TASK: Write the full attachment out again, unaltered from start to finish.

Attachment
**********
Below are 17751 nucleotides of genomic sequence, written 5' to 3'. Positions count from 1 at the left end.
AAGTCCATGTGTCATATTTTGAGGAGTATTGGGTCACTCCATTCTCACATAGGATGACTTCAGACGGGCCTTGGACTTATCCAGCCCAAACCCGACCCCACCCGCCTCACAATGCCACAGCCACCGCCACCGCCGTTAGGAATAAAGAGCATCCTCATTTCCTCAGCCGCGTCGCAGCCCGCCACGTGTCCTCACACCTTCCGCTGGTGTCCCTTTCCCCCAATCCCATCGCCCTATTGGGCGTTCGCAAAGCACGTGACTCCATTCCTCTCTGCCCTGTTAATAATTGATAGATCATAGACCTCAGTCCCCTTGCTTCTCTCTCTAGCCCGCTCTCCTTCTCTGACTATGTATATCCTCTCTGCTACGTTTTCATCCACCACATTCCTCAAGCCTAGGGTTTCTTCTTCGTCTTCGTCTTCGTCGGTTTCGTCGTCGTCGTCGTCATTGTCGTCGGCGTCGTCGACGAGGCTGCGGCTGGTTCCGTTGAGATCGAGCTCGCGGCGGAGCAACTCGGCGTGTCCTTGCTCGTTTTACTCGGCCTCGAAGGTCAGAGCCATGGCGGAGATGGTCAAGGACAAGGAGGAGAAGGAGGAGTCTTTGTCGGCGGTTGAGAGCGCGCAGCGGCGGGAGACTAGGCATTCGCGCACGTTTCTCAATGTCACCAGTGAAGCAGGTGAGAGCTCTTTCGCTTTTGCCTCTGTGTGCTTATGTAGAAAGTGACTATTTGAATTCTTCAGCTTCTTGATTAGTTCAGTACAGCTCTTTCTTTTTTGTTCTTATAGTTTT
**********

Below are 17751 nucleotides of genomic sequence, written 5' to 3'. Positions count from 1 at the left end.
AAGTCCATGTGTCATATTTTGAGGAGTATTGGGTCACTCCATTCTCACATAGGATGACTTCAGACGGGCCTTGGACTTATCCAGCCCAAACCCGACCCCACCCGCCTCACAATGCCACAGCCACCGCCACCGCCGTTAGGAATAAAGAGCATCCTCATTTCCTCAGCCGCGTCGCAGCCCGCCACGTGTCCTCACACCTTCCGCTGGTGTCCCTTTCCCCCAATCCCATCGCCCTATTGGGCGTTCGCAAAGCACGTGACTCCATTCCTCTCTGCCCTGTTAATAATTGATAGATCATAGACCTCAGTCCCCTTGCTTCTCTCTCTAGCCCGCTCTCCTTCTCTGACTATGTATATCCTCTCTGCTACGTTTTCATCCACCACATTCCTCAAGCCTAGGGTTTCTTCTTCGTCTTCGTCTTCGTCGGTTTCGTCGTCGTCGTCGTCATTGTCGTCGGCGTCGTCGACGAGGCTGCGGCTGGTTCCGTTGAGATCGAGCTCGCGGCGGAGCAACTCGGCGTGTCCTTGCTCGTTTTACTCGGCCTCGAAGGTCAGAGCCATGGCGGAGATGGTCAAGGACAAGGAGGAGAAGGAGGAGTCTTTGTCGGCGGTTGAGAGCGCGCAGCGGCGGGAGACTAGGCATTCGCGCACGTTTCTCAATGTCACCAGTGAAGCAGGTGAGAGCTCTTTCGCTTTTGCCTCTGTGTGCTTATGTAGAAAGTGACTATTTGAATTCTTCAGCTTCTTGATTAGTTCAGTACAGCTCTTTCTTTTTTGTTCTTATAGTTTT